coup trial to kick off

MALABO - A British mercenary accused of masterminding a failed coup in Equatorial Guinea in 2004 will go on trial this week , the country's prosecutor general said last week.

MALABO - A British mercenary accused of masterminding a failed coup in Equatorial Guinea in 2004 will go on trial this week , the country's prosecutor general said last week.

Simon Mann, 55, was arrested with 61 others when their plane landed in Harare in 2004, accused of stopping off in the Zimbabwean capital for weapons while en route to Malabo to oust the leadership of Equatorial Guinea.

Mann, a former officer of Britain's Special Air Service Regiment, was deported to Equatorial Guinea on January 31 from Zimbabwe.

"Everything is in place and the trial of Simon Mann should last three days, from June 17 to 19," the prosecutor, Jose Olo Obono, said.

"He will be defended by his local lawyer," Olo Obono said, adding that foreign lawyers are not allowed to plead in Equatorial Guinea.

Mann's lawyer said last month that he was being held illegally and denied access to his lawyer since being charged in February.

Last month Equatorial Guinea also issued an arrest warrant for Mark Thatcher, son of former British prime minister Margaret Thatcher, accusing him of being the coup's instigator.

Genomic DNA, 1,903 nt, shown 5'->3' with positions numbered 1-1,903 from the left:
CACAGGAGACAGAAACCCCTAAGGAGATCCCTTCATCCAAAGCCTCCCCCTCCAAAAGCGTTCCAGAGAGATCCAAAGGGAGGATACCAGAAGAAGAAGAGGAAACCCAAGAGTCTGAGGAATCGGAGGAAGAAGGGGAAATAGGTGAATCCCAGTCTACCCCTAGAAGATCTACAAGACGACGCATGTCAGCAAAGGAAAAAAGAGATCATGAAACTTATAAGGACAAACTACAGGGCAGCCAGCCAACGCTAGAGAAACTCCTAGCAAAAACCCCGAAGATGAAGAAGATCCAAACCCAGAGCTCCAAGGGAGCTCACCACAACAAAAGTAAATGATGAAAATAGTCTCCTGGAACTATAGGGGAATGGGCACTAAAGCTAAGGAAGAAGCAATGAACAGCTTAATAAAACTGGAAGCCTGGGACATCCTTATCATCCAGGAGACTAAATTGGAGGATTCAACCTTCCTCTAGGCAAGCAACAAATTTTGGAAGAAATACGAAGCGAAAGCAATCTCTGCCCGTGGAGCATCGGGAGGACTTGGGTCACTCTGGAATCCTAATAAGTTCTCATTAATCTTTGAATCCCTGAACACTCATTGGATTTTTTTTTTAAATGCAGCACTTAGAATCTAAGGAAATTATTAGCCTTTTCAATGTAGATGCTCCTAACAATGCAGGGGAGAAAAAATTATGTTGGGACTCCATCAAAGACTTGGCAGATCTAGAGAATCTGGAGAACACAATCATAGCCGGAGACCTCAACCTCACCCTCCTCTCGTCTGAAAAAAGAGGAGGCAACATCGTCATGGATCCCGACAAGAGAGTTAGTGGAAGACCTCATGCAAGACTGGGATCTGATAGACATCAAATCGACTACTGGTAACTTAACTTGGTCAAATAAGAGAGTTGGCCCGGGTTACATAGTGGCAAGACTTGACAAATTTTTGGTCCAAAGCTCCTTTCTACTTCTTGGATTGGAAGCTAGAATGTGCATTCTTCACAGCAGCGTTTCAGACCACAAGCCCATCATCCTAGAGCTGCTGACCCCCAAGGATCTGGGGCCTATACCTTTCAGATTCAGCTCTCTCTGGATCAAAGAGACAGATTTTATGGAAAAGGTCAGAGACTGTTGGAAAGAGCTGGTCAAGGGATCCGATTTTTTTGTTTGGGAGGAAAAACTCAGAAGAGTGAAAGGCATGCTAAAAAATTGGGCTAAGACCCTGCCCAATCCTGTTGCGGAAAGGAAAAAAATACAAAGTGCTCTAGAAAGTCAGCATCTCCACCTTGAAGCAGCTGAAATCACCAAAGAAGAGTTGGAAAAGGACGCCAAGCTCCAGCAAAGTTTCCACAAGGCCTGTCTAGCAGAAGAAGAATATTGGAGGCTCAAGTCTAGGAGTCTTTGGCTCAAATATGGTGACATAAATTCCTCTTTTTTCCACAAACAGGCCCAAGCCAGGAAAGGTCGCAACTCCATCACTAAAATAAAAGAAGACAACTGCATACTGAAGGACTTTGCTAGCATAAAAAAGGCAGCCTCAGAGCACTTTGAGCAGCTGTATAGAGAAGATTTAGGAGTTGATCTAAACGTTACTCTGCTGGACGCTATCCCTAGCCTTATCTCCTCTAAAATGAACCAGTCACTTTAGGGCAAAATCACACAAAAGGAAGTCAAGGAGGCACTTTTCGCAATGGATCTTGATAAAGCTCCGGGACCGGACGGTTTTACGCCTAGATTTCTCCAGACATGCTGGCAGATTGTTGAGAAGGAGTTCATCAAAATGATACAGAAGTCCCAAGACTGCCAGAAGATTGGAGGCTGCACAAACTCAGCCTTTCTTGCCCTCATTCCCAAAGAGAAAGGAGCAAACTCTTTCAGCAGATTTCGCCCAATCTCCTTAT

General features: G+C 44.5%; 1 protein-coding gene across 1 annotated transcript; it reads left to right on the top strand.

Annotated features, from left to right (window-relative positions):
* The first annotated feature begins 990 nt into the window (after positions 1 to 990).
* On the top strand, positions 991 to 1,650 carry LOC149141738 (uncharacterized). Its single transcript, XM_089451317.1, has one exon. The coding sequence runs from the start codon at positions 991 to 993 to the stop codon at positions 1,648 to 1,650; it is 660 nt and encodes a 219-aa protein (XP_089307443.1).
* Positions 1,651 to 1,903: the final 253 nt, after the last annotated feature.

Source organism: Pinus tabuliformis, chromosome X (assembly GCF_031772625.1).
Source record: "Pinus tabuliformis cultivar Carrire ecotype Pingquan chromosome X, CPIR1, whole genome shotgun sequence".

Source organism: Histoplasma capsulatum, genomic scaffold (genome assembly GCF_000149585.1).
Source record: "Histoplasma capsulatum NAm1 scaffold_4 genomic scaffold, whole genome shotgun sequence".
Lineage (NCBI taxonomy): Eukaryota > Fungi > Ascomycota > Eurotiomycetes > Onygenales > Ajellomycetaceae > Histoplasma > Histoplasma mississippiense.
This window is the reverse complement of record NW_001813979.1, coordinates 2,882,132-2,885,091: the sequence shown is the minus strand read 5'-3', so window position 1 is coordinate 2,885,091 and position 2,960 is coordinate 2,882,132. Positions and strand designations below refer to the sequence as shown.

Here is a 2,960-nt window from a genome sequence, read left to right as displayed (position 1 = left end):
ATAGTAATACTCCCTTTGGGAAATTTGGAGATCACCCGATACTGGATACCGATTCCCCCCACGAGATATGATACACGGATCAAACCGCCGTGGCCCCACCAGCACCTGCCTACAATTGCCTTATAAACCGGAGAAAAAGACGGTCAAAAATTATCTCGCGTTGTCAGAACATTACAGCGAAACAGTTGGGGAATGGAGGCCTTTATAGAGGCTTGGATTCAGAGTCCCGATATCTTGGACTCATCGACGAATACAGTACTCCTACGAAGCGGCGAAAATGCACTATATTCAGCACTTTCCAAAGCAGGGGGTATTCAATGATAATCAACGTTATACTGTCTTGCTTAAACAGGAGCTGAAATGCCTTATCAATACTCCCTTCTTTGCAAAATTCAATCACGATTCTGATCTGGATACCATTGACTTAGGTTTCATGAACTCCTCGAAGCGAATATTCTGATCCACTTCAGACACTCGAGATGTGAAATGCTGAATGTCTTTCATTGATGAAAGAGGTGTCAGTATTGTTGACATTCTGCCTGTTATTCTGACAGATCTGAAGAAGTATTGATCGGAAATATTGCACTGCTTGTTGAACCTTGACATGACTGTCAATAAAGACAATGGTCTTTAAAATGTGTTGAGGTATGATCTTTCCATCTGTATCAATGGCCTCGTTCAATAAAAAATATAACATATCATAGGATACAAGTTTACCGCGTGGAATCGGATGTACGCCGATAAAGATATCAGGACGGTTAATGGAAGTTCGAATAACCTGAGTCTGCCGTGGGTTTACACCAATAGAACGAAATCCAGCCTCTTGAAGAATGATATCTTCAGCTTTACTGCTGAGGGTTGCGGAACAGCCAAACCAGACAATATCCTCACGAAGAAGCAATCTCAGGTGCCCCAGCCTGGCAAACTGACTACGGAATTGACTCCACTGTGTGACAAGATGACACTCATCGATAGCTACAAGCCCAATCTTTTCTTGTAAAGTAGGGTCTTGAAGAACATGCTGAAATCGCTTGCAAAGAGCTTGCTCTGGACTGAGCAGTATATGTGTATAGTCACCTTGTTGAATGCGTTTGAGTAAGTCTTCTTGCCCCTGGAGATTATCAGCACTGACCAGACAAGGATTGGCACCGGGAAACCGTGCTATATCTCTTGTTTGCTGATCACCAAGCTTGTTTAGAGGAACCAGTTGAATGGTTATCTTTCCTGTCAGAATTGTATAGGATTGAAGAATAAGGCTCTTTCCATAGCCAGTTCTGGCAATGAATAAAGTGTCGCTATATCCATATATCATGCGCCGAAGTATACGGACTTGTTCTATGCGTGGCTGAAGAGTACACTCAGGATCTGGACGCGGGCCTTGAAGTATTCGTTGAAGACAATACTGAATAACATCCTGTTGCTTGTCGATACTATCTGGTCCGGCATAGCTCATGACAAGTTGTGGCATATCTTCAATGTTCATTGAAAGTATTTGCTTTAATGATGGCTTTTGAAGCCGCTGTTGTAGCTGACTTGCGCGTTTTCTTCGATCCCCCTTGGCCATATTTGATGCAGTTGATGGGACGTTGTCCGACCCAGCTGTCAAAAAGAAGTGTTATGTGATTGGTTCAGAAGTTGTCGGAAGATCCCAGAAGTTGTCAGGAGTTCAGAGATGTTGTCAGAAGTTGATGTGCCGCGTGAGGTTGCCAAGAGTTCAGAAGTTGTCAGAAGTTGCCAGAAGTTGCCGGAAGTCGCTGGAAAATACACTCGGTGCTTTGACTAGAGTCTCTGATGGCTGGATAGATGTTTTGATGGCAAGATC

Thatcher pleaded guilty in 2005 to breaking South Africa's anti-mercenary laws, where he lived at the time, but escaped prison with a suspended four-year sentence and a R3 million fine.

South African Nick du Toit has already been sentenced to 34 years in prison in Equatorial Guinea for his part in leading the coup team.

Mann has already admitted his role in the coup in a British TV interview in March, although he denied he was the mastermind.

"I was involved and I was the manager... not the main man," he told Channel Four news from his Malabo jail.

Mann claimed that while money was a motivating factor in his actions, the "primary motivation was to help the people of Equatorial Guinea, who were in a lot of trouble." - Sapa-AFP

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